This article recently appeared on ChicagoParent.com where I am a regular contributor.
Recently I received an email from the mother of one of my second-grade daughters classmates. In it, she talked about the upcoming birthday of her child, how she was hosting a sleepover party, and would my daughter be able to attend on such-and-such a date.
I’ve never met this woman. I couldn’t pick her out of a line up with a gun to my head. Honestly, I was freaked out that she had my email address until I remembered that I included it in the school directory. Her daughter’s name is slightly familiar in my home, but not to the point that I know who she is either. But my little girl was excited at the prospect of having a sleepover – this magical thing that signified in her mind that she was a “big girl”.
My first thought was, “Okay, let’s see if we can make this work”. I look at the dates, and sent the mom a reply that my daughter might be able to attend. I needed to think about this further. Upon reflection, it didn’t seem like such a great idea. After all, this was not a close family friend or relative that I had a relationship with or had known for several years. This would be the equivalent of having a pleasant conversation with the person behind me in the checkout line at Target and letting my daughter go with her on an overnight trip. Except I would have spoken to the person at Target first.
I went to the internet to see if I was the only one freaking out over this concept and discovered that there was a whole movement to stop the practice of sleepovers. It was refreshing to see that, while most of these people were being viciously mocked in the comments of their articles for “taking the fun out of childhood”, I wasn’t the only person that had concerns about this practice.
I’m not interested in making my daughter’s childhood less fun; however I’m also not interested in her having fun at the expense of her safety. If I was to let her sleep over at some one elses home, here are the questions that I would want answered (keep in mind that I am completely willing to answer these to let a child spend the night in my home as well):
- What is your internet / wi-fi policy? Is your wi-fi secure? Does your child have the password? What kind of devices can have internet that the kids will have access to?
- Do you have firearms in the home? Where are they? Loaded / unloaded?
- Do you have alcohol that is easily accessible? Do your children know where you keep it? Will you be drinking while my child is here – even one glass of wine?
- Is there pornography in your home – either magazines, DVD’s, stored on your DVR or access to it on your television through Pay-Per-View channels?
- Does your television have parental controls on it, and what are they set to? Does your child know the password?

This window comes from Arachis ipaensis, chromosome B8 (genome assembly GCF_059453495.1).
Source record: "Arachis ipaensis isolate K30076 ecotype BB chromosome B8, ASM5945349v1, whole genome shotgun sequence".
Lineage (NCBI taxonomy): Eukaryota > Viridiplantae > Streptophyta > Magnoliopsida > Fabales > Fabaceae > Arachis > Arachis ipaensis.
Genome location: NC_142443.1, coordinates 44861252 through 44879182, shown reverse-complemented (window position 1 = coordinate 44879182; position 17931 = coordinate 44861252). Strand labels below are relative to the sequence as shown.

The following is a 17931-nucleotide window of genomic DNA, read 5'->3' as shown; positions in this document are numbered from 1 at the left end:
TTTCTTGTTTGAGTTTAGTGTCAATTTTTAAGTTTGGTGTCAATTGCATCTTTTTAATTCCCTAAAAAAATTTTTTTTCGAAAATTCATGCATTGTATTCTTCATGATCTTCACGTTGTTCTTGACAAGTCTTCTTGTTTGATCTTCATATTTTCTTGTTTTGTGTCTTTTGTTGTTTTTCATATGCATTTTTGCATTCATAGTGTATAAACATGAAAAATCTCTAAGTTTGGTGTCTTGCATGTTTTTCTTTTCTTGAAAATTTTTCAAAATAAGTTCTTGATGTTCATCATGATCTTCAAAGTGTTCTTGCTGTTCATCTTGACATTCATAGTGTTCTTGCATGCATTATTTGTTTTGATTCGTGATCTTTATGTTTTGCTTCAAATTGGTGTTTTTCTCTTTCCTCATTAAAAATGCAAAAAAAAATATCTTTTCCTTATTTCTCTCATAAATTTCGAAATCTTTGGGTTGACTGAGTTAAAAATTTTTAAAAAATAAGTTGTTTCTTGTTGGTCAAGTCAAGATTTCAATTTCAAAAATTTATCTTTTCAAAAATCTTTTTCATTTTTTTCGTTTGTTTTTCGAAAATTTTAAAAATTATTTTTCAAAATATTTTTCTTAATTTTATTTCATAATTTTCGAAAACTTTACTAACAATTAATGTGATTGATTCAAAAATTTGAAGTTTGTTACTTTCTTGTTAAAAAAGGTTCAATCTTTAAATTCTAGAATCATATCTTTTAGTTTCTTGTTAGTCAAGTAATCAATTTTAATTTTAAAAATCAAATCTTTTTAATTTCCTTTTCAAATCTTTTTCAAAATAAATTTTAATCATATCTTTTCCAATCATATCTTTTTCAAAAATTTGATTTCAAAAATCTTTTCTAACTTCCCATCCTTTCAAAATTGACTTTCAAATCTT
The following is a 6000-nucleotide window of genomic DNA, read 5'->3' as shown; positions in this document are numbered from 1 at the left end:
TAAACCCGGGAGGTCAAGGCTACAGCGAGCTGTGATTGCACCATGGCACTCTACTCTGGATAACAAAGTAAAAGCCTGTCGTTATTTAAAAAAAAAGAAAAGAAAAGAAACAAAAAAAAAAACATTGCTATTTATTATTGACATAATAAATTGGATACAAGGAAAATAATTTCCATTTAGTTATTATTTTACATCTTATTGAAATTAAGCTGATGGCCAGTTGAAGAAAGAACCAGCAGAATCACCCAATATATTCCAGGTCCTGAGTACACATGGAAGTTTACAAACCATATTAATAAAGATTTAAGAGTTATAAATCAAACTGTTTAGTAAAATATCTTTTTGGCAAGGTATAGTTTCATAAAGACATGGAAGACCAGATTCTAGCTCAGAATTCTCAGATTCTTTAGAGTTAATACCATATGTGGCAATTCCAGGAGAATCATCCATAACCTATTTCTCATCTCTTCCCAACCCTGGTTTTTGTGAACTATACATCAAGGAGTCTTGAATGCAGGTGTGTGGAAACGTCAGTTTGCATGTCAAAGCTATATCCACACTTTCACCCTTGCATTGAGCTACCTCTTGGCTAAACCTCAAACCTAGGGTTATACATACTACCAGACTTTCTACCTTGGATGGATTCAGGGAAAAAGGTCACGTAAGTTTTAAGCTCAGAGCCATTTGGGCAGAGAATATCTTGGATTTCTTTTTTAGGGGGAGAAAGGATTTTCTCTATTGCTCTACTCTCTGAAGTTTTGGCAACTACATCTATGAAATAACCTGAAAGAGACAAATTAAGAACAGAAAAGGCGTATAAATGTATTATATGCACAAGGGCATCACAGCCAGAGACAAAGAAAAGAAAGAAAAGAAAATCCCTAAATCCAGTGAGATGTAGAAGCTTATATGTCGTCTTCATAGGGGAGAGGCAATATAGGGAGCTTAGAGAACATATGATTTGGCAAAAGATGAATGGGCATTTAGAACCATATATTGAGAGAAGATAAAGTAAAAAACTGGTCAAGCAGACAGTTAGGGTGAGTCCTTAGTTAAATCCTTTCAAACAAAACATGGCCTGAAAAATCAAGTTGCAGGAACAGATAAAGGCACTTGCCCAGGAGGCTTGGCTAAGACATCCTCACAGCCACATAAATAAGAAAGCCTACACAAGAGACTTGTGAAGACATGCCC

- Who lives in your home besides you? Will there be anyone besides you that will be at the house while my child is there?
- What are your house rules regarding modesty, appropriate sleeping attire, bathroom usage?
- Where will the kids be sleeping? If is it on the ground floor and you will be upstairs, do you have an alarm system? Will you be setting it? Does your child know the code?
- Will you be taking the kids anywhere? Driving in the car with my child?
- What are the planned activities that will be going on while my child is there?
Does this seem extreme? Maybe – but wouldn’t you want to know these things in order to make a decision about where your child slept (or just hung out for that matter)? Am I overprotective? Yes, I own that 100%. In my opinion, that’s my job as a mother. When recent studies suggest that up to 20% of girls are victims of sexual abuse during their childhood (and, according to ChildHelp.org 90% of those KNOW THEIR PERPETRATOR IN SOME WAY), I choose not to put my girls in situation that increases their odds of being included in that 20%. Just last month in Texas, a 40 year-old man was sentenced to life in prison for repeatedly molesting eight elementary school girls whom he had access to because of a sleepover.
Please don’t misunderstand – I am not implying that I have knowledge of someone or something inappropriate in the home of the person that invited her. I simply don’t know anything about them. AT ALL.
Being a mother to these two little girls is a big responsibility. I need to protect them to the best of my abilities while raising good, responsible citizens. At this point, I’m not interested to go through the checklist above to have my 8-year-old spend the night somewhere. I’d rather suggest a Saturday afternoon get together or a meet-up out somewhere with a fun activity planned. I think there are other ways to teach your children the independence that is gained from sleeping away from home without the risks to their safety.
What do you think? Are you for or against the practice of sleepovers?